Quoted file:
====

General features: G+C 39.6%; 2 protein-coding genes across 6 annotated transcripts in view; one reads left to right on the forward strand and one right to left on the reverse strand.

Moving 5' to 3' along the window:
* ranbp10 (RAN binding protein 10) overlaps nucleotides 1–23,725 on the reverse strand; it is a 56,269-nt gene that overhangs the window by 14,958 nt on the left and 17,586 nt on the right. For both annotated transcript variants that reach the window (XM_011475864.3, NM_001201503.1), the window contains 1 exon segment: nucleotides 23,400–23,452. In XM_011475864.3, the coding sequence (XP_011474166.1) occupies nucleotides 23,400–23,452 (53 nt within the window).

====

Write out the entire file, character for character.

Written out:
General features: G+C 39.6%; 2 protein-coding genes across 6 annotated transcripts in view; one reads left to right on the forward strand and one right to left on the reverse strand.

Moving 5' to 3' along the window:
* ranbp10 (RAN binding protein 10) overlaps nucleotides 1–23,725 on the reverse strand; it is a 56,269-nt gene that overhangs the window by 14,958 nt on the left and 17,586 nt on the right. For both annotated transcript variants that reach the window (XM_011475864.3, NM_001201503.1), the window contains 1 exon segment: nucleotides 23,400–23,452. In XM_011475864.3, the coding sequence (XP_011474166.1) occupies nucleotides 23,400–23,452 (53 nt within the window).